Scholars such as Taisu Zhang claim that Chinese politics is becoming more and more law-oriented during last decade. Under the leadership of Xi Jinping, CCP has centralized power and control to an almost unprecedented extent, but all these new patches have been put on in a highly legalistic manner. The centralization of authority has not only empowered the legal bodies against other state and party entities but also demonstrated a high level of legal professionalism. This has regulated the power which was traditionally possessed by the Party only. This legalism is more powerfully expressed in the 2018 amendments to the Chinese Constitution, which show that, even if China is indeed deepening its dictatorship, it is nonetheless doing so through harnessing the organizational and legitimizing capacities of law, rather than circumventing it.

So many questions about how this country managed to advance in a period of about 40 years to become such a success story on all fronts. Recent past or last 40 years of China are vividly showing that China has got a victory at all fronts and the list of Its achievements in increasing. GDP growth with trillions in reserves, a politically stable environment, technological advances in every conceivable field and also, socially having lifted so many millions out of abject poverty.

The consistent answer one gets when inquiring after the secret recipe from the Chinese is “socialism with Chinese characteristics”. Which begs the question, what does this actually mean? Socialism in its classical sense means an equitable and inclusive distributive system of wealth while capitalism, as opposite to this is refereed as not an equitable and inclusive distributive system. Capitalism is more individual-oriented whereas Socialisms is considered more people-oriented.

Socialism with Chinese characteristics can be considered as the planning of the legal system in Chinese context. The fundamental aim of the law is to meet a moral demand for establishing a harmonious socialist society in an efficient manner. This moral demand is for which all Chinese populates, and leadership is striving. By providing a highly nimble and durable method of social planning, the law enables Chinese leadership to solve the numerous and serious problems that would otherwise be too costly or risky to resolve in a society of more than one billion people.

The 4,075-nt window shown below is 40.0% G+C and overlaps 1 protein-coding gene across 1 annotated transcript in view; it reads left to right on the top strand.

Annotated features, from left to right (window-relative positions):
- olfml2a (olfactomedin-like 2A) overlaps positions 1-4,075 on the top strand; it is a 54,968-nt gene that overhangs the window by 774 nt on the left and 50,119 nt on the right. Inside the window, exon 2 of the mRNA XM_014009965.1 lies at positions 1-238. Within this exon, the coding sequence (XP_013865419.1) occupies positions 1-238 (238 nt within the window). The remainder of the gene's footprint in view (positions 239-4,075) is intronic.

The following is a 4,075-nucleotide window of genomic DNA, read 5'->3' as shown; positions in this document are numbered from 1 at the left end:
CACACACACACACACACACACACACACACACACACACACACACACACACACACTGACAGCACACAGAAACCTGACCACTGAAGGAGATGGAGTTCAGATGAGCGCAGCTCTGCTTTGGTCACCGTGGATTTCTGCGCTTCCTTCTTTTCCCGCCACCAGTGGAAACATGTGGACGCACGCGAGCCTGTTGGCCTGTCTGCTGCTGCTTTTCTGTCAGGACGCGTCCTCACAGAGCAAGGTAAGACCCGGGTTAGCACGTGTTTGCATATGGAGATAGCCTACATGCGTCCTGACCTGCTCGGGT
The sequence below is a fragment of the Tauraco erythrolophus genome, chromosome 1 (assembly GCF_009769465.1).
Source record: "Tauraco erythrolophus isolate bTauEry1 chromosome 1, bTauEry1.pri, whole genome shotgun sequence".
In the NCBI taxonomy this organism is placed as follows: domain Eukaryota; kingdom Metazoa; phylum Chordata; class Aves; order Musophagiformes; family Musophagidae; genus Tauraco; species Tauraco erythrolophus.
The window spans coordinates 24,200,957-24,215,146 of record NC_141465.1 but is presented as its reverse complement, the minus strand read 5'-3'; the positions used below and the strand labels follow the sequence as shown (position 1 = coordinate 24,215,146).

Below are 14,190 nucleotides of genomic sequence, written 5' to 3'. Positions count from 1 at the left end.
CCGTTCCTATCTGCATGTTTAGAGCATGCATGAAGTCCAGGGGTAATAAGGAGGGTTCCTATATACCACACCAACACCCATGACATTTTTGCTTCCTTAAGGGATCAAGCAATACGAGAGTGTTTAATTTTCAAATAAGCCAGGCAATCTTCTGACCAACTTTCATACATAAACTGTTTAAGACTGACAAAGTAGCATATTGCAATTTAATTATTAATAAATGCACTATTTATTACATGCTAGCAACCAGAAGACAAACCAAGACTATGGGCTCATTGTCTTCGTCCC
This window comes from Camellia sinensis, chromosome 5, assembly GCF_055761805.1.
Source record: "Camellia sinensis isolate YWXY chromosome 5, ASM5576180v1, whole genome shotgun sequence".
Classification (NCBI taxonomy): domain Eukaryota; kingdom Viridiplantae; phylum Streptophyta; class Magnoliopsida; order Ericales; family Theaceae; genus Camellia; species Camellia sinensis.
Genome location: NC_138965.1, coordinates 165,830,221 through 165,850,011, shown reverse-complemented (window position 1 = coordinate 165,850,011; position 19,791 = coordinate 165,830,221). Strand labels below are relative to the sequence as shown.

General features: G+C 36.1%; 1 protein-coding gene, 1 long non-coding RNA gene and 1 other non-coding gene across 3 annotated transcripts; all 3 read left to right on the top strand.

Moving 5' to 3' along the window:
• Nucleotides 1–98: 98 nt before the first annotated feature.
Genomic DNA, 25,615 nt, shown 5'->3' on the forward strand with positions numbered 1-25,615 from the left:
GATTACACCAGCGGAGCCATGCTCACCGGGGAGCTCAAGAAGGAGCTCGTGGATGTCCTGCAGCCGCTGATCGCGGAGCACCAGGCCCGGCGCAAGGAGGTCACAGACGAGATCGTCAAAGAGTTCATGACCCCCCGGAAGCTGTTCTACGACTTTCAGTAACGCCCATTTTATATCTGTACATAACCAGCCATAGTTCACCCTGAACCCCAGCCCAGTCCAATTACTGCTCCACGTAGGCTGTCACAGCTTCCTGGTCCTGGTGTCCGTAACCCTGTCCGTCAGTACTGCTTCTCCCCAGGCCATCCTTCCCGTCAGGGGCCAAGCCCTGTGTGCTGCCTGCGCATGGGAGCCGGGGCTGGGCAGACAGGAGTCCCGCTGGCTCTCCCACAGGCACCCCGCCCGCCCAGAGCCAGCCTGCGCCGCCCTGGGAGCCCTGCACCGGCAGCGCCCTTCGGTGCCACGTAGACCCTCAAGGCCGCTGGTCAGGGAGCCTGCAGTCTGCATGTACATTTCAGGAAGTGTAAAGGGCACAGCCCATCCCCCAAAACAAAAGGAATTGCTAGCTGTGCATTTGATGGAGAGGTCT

The size of the Chinese population demands justifiable allocation of resources which requires a strong commitment to bureaucratic legalization. This is possible either by recognizing some version of de-factor federalism in China or to combat local corruption and abuse of power at all levels. With the recent political turn away from decentralized administration, the Party Leadership has pursued the strategy of combating corruption and abuse of power. This is done by investing in legality which was wholeheartedly welcomed by the Chinese population because Chinese people historically attach sociopolitical legitimacy to law and legality.

These ideological changes or legal progression in China resulted into fundamental changes in Chinese policies in all spheres. Belt and Road Initiative and Chinese open investment in foreign markets, China’s international political rhetoric in last decade are vivid examples which are unprecedented in Chinese history and argue that China is willing to and has embrace changes at all level in all spheres.By bringing political-legal reforms, China has not only customized its social, political and legal systems but also tried to meet the western demands by answering them in the political jargon understandable by them. Rule of law, human rights, democratic governance and free and fair elections, free trade and sovereignty are some of the connotations which were considered highly personalized in nature to the west. Xi Jinping reforms not only protected China’s socialistic image by referring this form of government as “ Socialism with Chinese characteristics” but also proved its success through China’s tremendous economic growth.

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Ammar Younas

Ammar Younas is an ANSO scholar at School of Humanities, University of Chinese Academy of Sciences. He is based at Institute of Automation, Chinese Academy of Sciences. He studied Chinese Law as Chinese Government Scholar at Tsinghua University School of Law in Beijing, China. Ammar also holds degrees in Medicine, Jurisprudence, Finance, Political Marketing, International and Comparative Politics and Human Rights from Kyrgyzstan, Italy, and Lebanon. His research interests include but not limited to Societal Impact of Artificial Intelligence (AI), Regulation of AI & Emerging Technologies, and Central Asian Law.